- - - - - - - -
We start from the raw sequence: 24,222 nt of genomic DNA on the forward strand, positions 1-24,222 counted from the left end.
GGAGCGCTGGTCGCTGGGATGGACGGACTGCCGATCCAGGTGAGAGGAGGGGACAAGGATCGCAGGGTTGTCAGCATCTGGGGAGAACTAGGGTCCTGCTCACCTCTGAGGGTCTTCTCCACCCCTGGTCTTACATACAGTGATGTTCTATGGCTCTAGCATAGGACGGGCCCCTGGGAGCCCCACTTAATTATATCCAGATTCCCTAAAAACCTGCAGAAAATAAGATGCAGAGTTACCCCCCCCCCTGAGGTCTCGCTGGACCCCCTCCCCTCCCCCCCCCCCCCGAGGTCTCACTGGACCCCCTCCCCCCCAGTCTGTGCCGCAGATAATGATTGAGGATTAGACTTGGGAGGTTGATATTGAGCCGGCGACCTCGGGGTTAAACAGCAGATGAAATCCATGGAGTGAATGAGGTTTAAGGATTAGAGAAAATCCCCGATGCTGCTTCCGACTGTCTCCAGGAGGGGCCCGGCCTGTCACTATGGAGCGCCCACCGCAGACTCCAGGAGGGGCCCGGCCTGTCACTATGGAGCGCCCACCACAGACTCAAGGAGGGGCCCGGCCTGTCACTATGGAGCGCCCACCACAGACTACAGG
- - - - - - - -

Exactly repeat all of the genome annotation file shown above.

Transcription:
We start from the raw sequence: 24,222 nt of genomic DNA on the forward strand, positions 1-24,222 counted from the left end.
GGAGCGCTGGTCGCTGGGATGGACGGACTGCCGATCCAGGTGAGAGGAGGGGACAAGGATCGCAGGGTTGTCAGCATCTGGGGAGAACTAGGGTCCTGCTCACCTCTGAGGGTCTTCTCCACCCCTGGTCTTACATACAGTGATGTTCTATGGCTCTAGCATAGGACGGGCCCCTGGGAGCCCCACTTAATTATATCCAGATTCCCTAAAAACCTGCAGAAAATAAGATGCAGAGTTACCCCCCCCCCTGAGGTCTCGCTGGACCCCCTCCCCTCCCCCCCCCCCCCGAGGTCTCACTGGACCCCCTCCCCCCCAGTCTGTGCCGCAGATAATGATTGAGGATTAGACTTGGGAGGTTGATATTGAGCCGGCGACCTCGGGGTTAAACAGCAGATGAAATCCATGGAGTGAATGAGGTTTAAGGATTAGAGAAAATCCCCGATGCTGCTTCCGACTGTCTCCAGGAGGGGCCCGGCCTGTCACTATGGAGCGCCCACCGCAGACTCCAGGAGGGGCCCGGCCTGTCACTATGGAGCGCCCACCACAGACTCAAGGAGGGGCCCGGCCTGTCACTATGGAGCGCCCACCACAGACTACAGG